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Dedicated Slosh Dynamics Experiment on ISS using SPHERES (Advanced Space Operations in CR)

Completed Technology Project

Project Introduction

At the Kennedy Space Center (KSC) the Launch Services Program is leading an effort to conduct an experiment aboard the International Space Station (ISS) to validate computational fluid dynamics (CFD) models. As spacecraft missions get longer and more ambitious, it becomes increasingly important that we fully understand the location and movement of liquids inside the propellant tanks of these vehicles. It is essential to understand how the movement of the liquid propellant will affect the trajectory of the vehicle. Current CFD models should predict these dynamics, but because test data is lacking, the accuracy of the models is not well understood. The slosh experiment aboard the ISS sets out to acquire this type of data.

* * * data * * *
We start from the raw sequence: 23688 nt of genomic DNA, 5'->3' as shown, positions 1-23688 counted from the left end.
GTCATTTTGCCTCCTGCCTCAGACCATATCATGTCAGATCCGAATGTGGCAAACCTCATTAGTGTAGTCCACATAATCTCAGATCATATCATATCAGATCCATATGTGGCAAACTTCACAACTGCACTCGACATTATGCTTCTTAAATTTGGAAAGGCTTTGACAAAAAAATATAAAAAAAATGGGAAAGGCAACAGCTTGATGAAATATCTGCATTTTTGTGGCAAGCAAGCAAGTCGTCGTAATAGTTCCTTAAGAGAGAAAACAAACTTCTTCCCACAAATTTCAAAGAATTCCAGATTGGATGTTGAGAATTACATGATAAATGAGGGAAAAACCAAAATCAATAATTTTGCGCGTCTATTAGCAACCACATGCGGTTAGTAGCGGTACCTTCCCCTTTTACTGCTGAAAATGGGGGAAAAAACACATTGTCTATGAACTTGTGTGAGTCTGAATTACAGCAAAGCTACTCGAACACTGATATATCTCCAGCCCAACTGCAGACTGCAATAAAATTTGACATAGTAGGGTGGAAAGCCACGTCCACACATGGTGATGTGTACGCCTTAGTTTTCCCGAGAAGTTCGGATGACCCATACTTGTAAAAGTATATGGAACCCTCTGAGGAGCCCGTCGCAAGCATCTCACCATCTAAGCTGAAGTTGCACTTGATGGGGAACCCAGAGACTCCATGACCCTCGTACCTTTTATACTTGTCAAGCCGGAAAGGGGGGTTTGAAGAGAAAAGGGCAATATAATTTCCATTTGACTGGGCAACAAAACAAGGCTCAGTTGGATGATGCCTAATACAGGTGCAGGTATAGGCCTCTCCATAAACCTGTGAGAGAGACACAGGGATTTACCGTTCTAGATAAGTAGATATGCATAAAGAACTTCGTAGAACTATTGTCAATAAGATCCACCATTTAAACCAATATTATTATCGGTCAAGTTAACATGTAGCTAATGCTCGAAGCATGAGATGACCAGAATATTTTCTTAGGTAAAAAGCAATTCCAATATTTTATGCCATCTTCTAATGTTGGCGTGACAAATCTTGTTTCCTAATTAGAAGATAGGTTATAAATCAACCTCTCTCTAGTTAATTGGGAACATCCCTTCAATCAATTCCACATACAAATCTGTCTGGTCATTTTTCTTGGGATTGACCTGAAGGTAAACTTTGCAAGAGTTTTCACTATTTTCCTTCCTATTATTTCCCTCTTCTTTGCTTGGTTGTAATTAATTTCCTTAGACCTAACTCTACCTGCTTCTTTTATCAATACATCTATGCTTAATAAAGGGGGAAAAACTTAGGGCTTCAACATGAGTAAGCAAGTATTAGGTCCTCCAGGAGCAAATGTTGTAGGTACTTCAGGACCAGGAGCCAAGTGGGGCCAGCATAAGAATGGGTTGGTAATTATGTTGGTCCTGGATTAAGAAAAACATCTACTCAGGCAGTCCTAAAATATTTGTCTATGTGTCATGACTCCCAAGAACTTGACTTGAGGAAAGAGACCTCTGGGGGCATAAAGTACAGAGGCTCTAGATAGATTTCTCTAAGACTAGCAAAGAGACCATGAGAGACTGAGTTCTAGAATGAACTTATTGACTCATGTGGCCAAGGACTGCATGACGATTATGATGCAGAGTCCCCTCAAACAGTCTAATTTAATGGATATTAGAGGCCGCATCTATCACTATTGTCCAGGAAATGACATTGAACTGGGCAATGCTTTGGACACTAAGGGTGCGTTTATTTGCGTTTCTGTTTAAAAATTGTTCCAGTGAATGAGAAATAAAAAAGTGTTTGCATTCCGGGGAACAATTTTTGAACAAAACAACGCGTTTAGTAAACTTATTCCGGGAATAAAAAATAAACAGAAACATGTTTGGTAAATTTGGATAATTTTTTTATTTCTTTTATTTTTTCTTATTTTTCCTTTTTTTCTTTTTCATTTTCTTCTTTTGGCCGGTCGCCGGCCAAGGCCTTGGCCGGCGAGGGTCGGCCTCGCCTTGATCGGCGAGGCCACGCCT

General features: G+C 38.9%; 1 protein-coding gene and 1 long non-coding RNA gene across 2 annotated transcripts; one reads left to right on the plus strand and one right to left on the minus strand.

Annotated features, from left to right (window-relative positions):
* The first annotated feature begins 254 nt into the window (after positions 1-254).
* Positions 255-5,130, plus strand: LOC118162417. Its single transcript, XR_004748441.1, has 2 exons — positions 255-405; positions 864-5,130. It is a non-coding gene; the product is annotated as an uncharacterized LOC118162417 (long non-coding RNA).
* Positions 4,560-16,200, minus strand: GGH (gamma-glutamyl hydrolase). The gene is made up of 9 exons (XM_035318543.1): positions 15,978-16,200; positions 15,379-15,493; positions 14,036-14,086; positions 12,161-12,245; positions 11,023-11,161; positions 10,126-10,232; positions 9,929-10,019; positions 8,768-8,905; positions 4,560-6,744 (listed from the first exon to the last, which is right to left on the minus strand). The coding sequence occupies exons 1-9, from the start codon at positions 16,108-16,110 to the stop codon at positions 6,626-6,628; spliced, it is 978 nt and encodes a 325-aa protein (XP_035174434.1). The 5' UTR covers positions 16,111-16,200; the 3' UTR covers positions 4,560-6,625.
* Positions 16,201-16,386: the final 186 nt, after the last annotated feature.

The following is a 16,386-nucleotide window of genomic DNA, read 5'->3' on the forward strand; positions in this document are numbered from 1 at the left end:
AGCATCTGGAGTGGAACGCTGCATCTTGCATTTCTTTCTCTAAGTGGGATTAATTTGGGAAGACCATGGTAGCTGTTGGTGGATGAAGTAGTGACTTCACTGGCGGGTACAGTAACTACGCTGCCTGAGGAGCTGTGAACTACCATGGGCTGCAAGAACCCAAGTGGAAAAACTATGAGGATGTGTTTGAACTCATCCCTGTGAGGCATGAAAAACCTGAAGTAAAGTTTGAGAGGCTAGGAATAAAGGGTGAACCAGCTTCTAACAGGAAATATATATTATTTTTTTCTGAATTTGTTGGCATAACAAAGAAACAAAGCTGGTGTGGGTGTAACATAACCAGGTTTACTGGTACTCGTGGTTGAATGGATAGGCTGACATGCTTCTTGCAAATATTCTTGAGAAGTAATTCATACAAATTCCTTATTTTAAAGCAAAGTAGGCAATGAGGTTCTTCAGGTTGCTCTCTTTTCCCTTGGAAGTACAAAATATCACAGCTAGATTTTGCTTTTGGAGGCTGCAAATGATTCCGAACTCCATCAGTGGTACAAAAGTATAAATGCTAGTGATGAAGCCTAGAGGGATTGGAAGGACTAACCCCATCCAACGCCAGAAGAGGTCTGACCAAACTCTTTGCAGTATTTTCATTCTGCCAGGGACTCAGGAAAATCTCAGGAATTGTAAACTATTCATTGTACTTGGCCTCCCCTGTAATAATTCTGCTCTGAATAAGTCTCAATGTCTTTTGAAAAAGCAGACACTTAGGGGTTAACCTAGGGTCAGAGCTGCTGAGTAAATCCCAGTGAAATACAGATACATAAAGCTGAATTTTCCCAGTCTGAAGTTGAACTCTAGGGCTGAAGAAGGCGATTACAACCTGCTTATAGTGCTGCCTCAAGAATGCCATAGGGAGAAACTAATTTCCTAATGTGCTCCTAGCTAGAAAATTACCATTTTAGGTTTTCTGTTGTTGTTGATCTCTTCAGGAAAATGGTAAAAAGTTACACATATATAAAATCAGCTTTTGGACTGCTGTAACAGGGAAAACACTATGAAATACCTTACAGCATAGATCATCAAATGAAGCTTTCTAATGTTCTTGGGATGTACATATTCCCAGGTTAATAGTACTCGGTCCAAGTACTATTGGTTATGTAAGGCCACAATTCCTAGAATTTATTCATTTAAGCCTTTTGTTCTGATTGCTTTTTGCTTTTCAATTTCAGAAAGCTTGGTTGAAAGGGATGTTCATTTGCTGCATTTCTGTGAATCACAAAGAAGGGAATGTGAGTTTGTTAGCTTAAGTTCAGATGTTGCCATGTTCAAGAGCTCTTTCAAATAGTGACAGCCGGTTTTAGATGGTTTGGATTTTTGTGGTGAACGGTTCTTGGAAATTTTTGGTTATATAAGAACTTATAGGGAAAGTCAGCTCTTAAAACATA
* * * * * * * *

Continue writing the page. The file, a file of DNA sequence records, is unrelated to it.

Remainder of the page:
The Synchronized Position, Hold, Engage, Reorient, Experimental Satellites – VERTIGO (SPHERES-VERTIGO) developed by the Massachusetts Institute of Technology (MIT)—are free-floating, soccer-ball-sized robots with their own propulsion and power. They are used aboard the ISS to study formation flight and other control system algorithms. For this experiment, these same SPHERES will be programmed with thruster firings that will emulate common maneuvers carried out by launch vehicles and spacecraft. This motion will impart energy to the fluid inside the experiment, which will measure its effects.  The ISS provides the perfect environment to conduct liquid behavior studies in microgravity. This investigation is planned to collect valuable data on how liquids move around inside of a container when external forces are applied to that container – this simulates how rocket fuels move around inside their tanks when motor thrusts are used to push the rocket through space. The slosh experiment takes advantage of hardware already on the ISS. The primary slosh experiment component is a clear, pill-shaped Lexan tank in the middle of the assembly. This tank is shrouded by a tan box designed to prevent the ISS ambient lights from interfering with the cameras. Also in the middle, is the center hub made of aluminum. This center hub has two arms to hold two high-resolution cameras. These cameras will collect video of the fluid inside the tank. The center hub assembly is connected to a larger frame, which connects to the two SPHERES units through a clamp system. VERTIGO computers attached to the SPHERES units will collect the data from the cameras and the onboard inertial measurement units. These computers are already on the ISS and will be used by the slosh experiment as storage and power for the cameras and accelerometers. 

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